In our view, the problem that Battlefield 2042 is facing is that of all modern games. Yes, it is very CPU intensive, but gamers shouldn't worry about the percentage of their CPUs being used in Battlefield as other aspects of the CPU can limit performance, such as cache performance or memory latency, which are not included in the figure. If they changed the game to put more load on the CPU and increased that number on high-end CPUs, it would put the load on the CPU itself, creating performance issues on low-end CPUs. The game seems very demanding on several aspects of the CPU and optimizing for multiple areas could be difficult, but that doesn't mean it's not optimized overall.
So if you think it's bad now, many players would have no chance of getting playable performance if the game were to take advantage of modern 8 or 12 core processors, for example. If we look at the official system requirements and focus on the AMD processors (Intel's recommendations are nonsense) we see that the minimum specification is a Ryzen 5 1600 and based on the tests we have here of parts like the R5 2600X have seen what is only marginally faster, this recommendation makes sense, it is an absolute minimum.
The recommended specification requires at least a Ryzen 7 2700X and here you want a minimum, but it has to be said that while this CPU was still a bit overwhelmed, the game was perfectly playable, so the recommendation makes sense. If the developer had put more stress on the CPU, the recommended spec would become something like the 5800X, and at that point few would be able to enjoy the game.
While gamers are often quick to criticize the developer by blurting out general terms like not optimized, the truth is much more complicated. And Battlefield 2042 has a lot going for it: They doubled the number of players and that basically showed quad-core processors the door while transferring the heat to the previous generation's 6-core / 12-thread processors. The game also features an advanced system of destruction, weather effects and so on.
At this point, we don't think the CPU usage we're seeing is unjustified or suggesting that the game is poorly optimized (in terms of CPU / GPU … there have been other complaints). Could more be done to tweak the game? Probably, but would that radically change performance without compromising player numbers or effects? I doubt it.
It's a good balance between playing the game for the majority of the fan base and adding new features like increasing the number of players to make the game more exciting. You can't just do more while you need less, and I think a lot of players expected that.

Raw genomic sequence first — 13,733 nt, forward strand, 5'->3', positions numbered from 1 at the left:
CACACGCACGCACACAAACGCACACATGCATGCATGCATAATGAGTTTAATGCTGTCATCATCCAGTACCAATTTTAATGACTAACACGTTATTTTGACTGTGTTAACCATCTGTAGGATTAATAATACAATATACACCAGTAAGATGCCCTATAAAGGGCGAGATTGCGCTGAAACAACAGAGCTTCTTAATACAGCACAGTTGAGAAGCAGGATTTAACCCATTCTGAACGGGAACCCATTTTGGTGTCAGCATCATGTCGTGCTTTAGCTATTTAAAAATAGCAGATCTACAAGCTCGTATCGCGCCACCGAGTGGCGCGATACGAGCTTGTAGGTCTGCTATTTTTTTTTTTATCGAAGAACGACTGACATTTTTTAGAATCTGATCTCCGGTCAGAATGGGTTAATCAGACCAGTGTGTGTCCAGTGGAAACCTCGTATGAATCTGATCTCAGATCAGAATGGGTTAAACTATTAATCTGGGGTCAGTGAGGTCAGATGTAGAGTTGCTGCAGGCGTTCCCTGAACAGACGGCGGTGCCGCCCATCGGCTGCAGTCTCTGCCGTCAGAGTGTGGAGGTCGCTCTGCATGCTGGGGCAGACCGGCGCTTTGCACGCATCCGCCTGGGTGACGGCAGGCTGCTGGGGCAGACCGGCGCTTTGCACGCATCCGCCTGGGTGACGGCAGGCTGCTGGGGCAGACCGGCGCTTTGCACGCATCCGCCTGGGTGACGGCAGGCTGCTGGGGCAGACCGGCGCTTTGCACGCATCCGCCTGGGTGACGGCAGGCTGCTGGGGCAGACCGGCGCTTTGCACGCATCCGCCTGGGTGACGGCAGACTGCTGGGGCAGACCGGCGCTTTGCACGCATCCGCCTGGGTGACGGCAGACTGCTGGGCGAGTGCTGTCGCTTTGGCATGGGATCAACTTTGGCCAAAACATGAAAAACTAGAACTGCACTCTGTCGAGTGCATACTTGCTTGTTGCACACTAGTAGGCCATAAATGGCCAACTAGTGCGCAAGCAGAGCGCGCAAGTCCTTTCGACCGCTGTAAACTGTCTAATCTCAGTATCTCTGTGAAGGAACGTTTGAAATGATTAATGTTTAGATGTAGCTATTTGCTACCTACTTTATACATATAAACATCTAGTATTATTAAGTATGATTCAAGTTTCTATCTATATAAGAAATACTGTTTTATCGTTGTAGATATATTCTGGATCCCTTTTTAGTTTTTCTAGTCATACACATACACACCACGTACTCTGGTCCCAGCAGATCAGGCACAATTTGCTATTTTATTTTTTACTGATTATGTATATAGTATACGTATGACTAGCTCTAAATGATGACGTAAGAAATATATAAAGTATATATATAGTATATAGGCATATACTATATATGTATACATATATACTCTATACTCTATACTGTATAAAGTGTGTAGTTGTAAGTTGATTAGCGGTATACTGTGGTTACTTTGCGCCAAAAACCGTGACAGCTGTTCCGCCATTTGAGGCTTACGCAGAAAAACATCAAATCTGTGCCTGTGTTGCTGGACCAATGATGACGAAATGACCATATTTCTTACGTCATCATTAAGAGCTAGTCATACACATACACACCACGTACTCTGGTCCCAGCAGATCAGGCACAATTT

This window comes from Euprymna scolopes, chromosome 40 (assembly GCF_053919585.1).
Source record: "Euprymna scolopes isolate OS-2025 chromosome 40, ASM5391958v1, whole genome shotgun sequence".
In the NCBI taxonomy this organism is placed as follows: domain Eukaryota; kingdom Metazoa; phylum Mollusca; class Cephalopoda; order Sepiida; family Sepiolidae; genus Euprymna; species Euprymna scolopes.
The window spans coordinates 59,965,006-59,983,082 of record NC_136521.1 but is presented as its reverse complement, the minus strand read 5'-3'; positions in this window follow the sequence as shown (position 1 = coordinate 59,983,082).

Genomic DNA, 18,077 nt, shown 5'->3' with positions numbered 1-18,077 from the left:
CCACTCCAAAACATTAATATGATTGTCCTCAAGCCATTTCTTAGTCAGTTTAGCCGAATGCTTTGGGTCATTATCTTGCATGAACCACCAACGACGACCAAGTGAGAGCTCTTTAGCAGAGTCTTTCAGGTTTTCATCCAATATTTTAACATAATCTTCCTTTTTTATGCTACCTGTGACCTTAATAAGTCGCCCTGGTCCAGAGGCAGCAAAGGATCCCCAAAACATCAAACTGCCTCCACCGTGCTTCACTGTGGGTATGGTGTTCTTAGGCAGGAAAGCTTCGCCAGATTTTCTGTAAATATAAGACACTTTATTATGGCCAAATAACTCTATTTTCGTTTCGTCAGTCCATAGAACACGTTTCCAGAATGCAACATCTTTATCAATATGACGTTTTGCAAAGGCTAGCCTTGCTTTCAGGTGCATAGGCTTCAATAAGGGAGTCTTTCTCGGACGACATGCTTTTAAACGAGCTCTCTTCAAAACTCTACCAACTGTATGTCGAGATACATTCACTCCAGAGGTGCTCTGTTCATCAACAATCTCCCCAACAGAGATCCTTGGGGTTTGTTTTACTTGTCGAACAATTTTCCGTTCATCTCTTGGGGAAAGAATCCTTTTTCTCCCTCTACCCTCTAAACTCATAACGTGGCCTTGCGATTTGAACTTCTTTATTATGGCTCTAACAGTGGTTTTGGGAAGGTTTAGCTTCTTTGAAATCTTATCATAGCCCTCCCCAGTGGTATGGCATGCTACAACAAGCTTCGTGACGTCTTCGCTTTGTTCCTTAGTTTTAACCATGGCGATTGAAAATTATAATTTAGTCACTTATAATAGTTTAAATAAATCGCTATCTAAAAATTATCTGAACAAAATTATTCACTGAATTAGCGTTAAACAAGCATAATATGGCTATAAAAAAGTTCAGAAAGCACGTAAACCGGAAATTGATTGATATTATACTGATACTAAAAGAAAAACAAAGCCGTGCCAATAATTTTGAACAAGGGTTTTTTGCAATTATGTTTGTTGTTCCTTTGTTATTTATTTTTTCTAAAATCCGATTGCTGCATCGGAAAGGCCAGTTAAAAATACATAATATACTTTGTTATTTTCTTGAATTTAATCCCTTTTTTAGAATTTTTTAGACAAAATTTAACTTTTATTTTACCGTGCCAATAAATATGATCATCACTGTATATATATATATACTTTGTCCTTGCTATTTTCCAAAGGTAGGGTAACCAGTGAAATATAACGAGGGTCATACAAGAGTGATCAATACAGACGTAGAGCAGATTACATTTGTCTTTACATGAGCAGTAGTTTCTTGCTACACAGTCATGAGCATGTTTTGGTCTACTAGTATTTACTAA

Finally, if you're one of the (small?) Group of gamers who want to give Battlefield 2042 a second chance, what's the best CPU? If you're on the AM4 platform, the Ryzen 7 5800X seems like the best option, although the cheaper 5600X works fine as far as we can tell.
The 5800X is down in price and at $ 390, it offers a "better price-per-core" ratio than the 5600X. Given that and the added headroom, this is probably the way to go. For Intel owners, it depends on what you have. Anything older or slower than the Core i5-10600K, the upgrade to the 12th
Right now the Core i5-12600K looks like the perfect CPU for Battlefield 2042. Throw it at the MSI Z690 Pro-A or Gigabyte Z690 UD and you have a powerful $ 500 combo. And of course, DDR5 isn't required, in fact it's best to avoid it for now.
Speaking of RAM, since this is a very CPU-sensitive game, RAM affects performance more than other games. For those who play at 4K this will be less of a problem, but for those trying to take as many pictures as possible at lower resolutions, reducing the time and increasing the frequency will improve performance dramatically.
How much RAM do you need? Not much. 16 GB is sufficient as total system usage never exceeded 12 GB when playing Battlefield 2042 in our tests. Generally it fluctuated around 10 GB, and that was at 32 GB installed in our testbed. The only time you'll sneak over it is when you're running out of VRAM, and the game is using a lot of VRAM with the ultra quality settings, so you'll need at least an 8GB or more graphics card to play at 1440p and above.
Back to our previous GPU tests, if we look at the 1080p data, all you need is a GeForce RTX 3060 Ti or Radeon RX 6700 XT if you're using a high-end CPU, and that's because the CPU has the primary performance limiting component, not the GPU. The 1440p requires the RTX 3080 or 6800 XT, and our 1440p CPU and GPU specs are very similar with only a 10% difference in performance between the two different test methods.
That is the CPU and system performance of Battlefield 2042 in a nutshell.
Bring a big CPU because you will need it …
- Intel Core i9-12900K on Amazon
- Intel Core i7-12700K at Amazon
- Intel Core i5-12600K at Amazon
- AMD Ryzen 9 5950X on Amazon
- AMD Ryzen 9 5900X on Amazon
- AMD Ryzen 7 5800X on Amazon
- Intel Core i9-11900K on Amazon
- Intel Core i7-11700K at Amazon
- Nvidia GeForce RTX 3070 Ti on Amazon
- AMD Radeon RX 6800 XT on Amazon